President Trump said he doesn't plan to watch former special counsel Robert Mueller, but he might watch some of it. Mr. Trump, seated alongside Pakistani Prime Minister Imran Khan, reiterated his claims that Mueller is very "conflicted" and his report exonerates him.
"No, I'm not going to be watching, probably, maybe I'll see a little bit of it," the president told reporters in the Oval Office Monday. "I'm not going to be watching Mueller because you can't take all those bites out of the apple. We had no collusion, no obstruction. We had no nothing, we had a total no collusion finding. The Democrats were devastated by it they went crazy they've gone off the deep end they're not doing anything they're not doing health care."
The president reiterated his unsubstantiated claim that Mueller wanted to be the FBI director, making him "conflicted" for the role of special counsel.
"Robert Mueller, I know he's conflicted," Mr. Trump said. "He had, there's a lot of conflicts that he's got, including the fact that his best friend is Comey. But he's got conflicts with me too. He's got big conflicts with me. As you know he wanted the job of the FBI director, he didn't get it. And we had a business relationship where I said no. And I would say that he wasn't happy. Then all of the sudden he gets this position, but you know what he still ruled and I respect him for it, he still ruled no collusion no obstruction. And this thing should have ended a long time ago."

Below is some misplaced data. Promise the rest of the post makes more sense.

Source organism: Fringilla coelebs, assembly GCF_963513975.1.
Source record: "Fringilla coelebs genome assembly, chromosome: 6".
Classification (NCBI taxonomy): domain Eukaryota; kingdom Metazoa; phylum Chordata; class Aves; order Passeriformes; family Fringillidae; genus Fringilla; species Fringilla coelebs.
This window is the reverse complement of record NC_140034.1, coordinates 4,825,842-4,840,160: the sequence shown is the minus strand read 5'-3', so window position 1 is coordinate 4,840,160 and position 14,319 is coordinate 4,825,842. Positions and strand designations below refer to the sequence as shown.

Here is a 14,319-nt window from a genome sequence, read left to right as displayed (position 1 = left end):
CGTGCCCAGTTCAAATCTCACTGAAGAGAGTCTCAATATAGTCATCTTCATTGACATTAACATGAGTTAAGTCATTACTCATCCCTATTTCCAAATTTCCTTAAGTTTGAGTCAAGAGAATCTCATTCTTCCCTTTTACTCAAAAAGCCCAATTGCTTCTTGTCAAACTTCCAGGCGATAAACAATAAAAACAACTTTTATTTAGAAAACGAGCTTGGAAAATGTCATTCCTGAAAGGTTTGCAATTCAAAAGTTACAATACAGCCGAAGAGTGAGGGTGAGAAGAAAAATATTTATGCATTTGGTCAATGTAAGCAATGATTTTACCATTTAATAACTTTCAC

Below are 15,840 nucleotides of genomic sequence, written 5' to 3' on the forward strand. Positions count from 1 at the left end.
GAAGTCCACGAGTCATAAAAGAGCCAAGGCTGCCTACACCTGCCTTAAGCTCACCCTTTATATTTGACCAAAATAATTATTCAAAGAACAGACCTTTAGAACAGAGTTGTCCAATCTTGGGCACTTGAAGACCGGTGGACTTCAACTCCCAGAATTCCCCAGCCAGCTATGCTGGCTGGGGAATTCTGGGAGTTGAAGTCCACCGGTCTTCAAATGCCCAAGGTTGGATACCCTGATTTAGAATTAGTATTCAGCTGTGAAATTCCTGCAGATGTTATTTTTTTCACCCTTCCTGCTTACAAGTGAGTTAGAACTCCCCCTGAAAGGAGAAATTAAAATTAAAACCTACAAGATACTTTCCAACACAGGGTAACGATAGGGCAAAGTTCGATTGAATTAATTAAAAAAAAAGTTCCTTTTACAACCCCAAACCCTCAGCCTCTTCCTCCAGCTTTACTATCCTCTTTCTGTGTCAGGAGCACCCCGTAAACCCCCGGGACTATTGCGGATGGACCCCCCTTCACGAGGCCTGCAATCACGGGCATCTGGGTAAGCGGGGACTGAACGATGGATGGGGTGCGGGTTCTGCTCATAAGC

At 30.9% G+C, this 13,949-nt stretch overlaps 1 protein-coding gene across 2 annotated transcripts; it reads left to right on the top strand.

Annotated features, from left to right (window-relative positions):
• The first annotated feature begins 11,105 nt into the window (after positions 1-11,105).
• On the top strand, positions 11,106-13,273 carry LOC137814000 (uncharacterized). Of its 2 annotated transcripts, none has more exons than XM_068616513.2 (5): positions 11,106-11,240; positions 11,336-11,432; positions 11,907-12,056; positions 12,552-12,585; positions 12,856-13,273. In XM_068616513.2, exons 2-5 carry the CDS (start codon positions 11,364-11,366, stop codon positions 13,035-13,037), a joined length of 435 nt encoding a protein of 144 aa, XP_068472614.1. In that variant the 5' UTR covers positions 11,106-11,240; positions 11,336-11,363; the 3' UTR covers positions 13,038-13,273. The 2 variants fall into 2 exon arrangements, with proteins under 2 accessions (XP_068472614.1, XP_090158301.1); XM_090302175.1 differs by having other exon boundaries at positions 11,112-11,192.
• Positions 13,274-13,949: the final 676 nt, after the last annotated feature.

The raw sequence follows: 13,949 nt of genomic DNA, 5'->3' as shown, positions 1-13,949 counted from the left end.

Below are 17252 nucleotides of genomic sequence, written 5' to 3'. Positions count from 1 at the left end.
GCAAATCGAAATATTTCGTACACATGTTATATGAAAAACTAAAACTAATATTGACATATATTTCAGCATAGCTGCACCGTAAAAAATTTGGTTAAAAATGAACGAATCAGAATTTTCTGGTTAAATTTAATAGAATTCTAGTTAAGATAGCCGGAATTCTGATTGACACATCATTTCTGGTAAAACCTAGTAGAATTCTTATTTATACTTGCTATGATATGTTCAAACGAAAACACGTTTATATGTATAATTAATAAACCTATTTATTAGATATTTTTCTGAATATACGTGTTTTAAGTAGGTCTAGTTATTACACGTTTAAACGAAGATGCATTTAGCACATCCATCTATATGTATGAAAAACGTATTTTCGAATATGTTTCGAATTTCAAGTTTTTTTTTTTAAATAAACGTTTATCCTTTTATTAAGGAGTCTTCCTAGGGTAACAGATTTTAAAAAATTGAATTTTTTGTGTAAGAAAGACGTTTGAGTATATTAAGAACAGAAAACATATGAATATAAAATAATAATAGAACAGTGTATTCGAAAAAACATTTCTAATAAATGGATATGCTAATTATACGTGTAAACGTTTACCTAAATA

The visit with the Pakistani prime minister was an attempt to mend ties between the two countries, as the relationship has been tense. In 2017 Mr. Trump said he was putting Pakistan "on notice" for supporting the Afghan Taliban. On Monday, Mr. Trump claimed he could end the war in Afghanistan in a week if he wanted to, but he doesn't want to obliterate 10 million people.
The visit from the Pakistani prime minister also came as the president continued his attacks against four progressive congresswomen of color, labeling them as "racist." Last week, the president suggested they should "go back" to their own countries. The president insisted there are no racial tensions in the country.
"No, no, there are no racial tensions," the president said. "Look, I've had my best numbers recently and it is because of the economy and what I have done for the African Americans. African Americans are doing better than they have ever done in our country."